Deanna Recktenwald, an 18-year old from Florida, was sitting in church in April when her Apple Watch started beeping. Her heart rate was unusually high; after reading the alarming data recorded by the watch, Deanna was rushed to the emergency room for a visit that may have saved her life.
“The watch kept saying that Deanna’s heart rate would go up to 140, then dip back down to 60, then go up to 140 again,” Tom Recktenwald, Deanna’s father, told CBS News. “Then it spiked to 190 and the watch vibrated on her arm, alerting her to seek medical attention.”
Deanna has always been an athlete; she played volleyball, was on the cheerleading team, and regularly practiced gymnastics. A high resting heart rate was unexpected for someone so active.
“The only symptom that I had was that I was out of breath from walking and standing and sitting,” Deanna told ABC News, “so it kind of didn’t make much sense.”
Concerned, Deanna’s mother, Stacey Recktenwald, who is a registered nurse, double-checked her daughter’s pulse. The watch’s reading was “spot on.”
The family rushed Deanna to the emergency room, where they discovered Deanna suffered from kidney failure.
“Her kidneys were only working at about 20 percent,” Tom told CBS News, “and we had no idea that they were failing.”
After further testing, it was determined that Deanna suffered from a genetic condition called Alport syndrome. Though Deanna does not need immediate surgery, doctors suspect she will need a kidney transplant within five years due to permanent kidney damage. Her family members are currently being tested to determine if anyone is a match.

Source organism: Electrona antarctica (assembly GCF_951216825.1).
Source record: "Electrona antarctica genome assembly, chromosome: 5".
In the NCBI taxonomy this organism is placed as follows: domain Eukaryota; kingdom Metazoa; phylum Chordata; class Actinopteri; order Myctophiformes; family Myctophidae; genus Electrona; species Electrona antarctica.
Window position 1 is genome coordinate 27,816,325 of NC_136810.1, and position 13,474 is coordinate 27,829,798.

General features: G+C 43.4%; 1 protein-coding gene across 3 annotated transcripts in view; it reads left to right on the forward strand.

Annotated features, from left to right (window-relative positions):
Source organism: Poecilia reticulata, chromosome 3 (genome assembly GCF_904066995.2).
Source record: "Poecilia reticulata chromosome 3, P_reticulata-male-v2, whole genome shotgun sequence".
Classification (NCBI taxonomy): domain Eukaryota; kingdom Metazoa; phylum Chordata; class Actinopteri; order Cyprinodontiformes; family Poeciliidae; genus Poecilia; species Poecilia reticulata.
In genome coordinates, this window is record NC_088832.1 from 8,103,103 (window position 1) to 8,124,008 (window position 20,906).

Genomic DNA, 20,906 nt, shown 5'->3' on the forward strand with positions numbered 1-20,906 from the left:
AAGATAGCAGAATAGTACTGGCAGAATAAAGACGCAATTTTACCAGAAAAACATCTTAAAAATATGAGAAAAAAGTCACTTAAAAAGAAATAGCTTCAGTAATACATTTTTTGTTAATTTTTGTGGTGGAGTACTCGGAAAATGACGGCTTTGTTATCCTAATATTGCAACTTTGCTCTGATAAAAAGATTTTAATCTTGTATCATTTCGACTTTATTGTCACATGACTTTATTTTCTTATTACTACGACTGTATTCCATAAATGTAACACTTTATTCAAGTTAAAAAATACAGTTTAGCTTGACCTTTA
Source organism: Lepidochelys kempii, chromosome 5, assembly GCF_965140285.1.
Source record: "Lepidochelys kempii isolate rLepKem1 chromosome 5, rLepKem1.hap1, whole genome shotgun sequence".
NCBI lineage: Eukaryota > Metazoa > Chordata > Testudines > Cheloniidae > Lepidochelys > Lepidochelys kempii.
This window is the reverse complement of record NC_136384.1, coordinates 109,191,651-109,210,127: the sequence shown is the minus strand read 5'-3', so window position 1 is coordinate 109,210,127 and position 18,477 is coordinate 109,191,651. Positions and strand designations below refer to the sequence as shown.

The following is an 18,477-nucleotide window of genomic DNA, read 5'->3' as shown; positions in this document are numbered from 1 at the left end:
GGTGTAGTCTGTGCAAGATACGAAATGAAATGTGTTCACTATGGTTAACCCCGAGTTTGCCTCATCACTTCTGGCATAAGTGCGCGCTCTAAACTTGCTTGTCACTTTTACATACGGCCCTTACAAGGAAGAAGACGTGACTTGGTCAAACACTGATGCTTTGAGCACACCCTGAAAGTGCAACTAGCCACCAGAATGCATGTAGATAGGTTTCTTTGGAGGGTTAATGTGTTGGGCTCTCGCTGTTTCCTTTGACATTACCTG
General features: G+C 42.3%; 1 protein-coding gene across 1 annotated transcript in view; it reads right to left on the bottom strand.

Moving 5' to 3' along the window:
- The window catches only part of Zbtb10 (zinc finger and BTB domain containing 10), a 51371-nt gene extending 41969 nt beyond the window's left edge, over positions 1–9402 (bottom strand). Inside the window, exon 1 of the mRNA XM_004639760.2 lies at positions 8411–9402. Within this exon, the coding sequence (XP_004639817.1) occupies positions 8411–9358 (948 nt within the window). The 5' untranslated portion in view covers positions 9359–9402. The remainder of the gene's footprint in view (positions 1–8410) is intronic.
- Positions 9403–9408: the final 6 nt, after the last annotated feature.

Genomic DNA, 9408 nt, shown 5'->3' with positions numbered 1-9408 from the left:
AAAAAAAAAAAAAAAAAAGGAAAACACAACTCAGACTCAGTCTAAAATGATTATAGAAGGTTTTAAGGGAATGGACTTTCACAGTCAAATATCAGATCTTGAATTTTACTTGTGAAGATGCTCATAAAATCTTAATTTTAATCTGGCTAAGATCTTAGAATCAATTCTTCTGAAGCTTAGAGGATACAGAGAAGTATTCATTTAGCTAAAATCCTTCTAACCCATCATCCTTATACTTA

Had the watch not alerted them to her symptoms, the family says the condition may have gone undiscovered.
“I’m so thankful she had that watch on,” her father says. “She’s going off to college in August, and the last thing I would want her to do is go off to college not knowing she had this underlying condition.”
The Recktenwalds wrote a letter thanking Apple for the watch and crediting them with saving Deanna’s life.
“I am forever grateful to Apple for developing such an amazing lifesaving product,” Stacey Recktenwald said in the letter according to ABC News. “If it wasn’t for her Apple watch alarming her about her HR we wouldn’t have discovered her kidney issue. I honestly feel that your Apple Watch has saved my daughter’s life.”
Tim Cook, CEO of Apple responded to the letter personally. He sent an email reply to the Recktenwald family and sent out a tweet expressing his awe of Deanna’s story.
“Stories like Deanna’s inspire us to dream bigger and push harder every day,” he says.
Apple isn’t the only powerful entity this family credits with their good fortune.
“It was a tool that saved her life, but we’re a very Christian-based family,” says Tom. “So we know that God had a hand in this too.”
The Apple Watch was recently attributed with saving New York resident William Monzidelis’ life as well. He was at work when the watch notified him to see a doctor immediately. Soon after, he began seizing and bleeding profusely due to an erupted ulcer that he had not been aware of. By the time his illness progressed to such an extreme, he was already on his way to the hospital, where he underwent successful surgery.
“It really was a magical device,” Monzidelis told NBC.
Apple Watch has integrated a number of other safety measures for medical emergencies. For instance, you can upload your medical records to have on hand to show doctors in a time of need. Additionally, the watch will connect with your phone to call 911 if you tell it. But even if you don’t have an Apple Watch, we bet you didn’t know your phone could track these interesting health stats.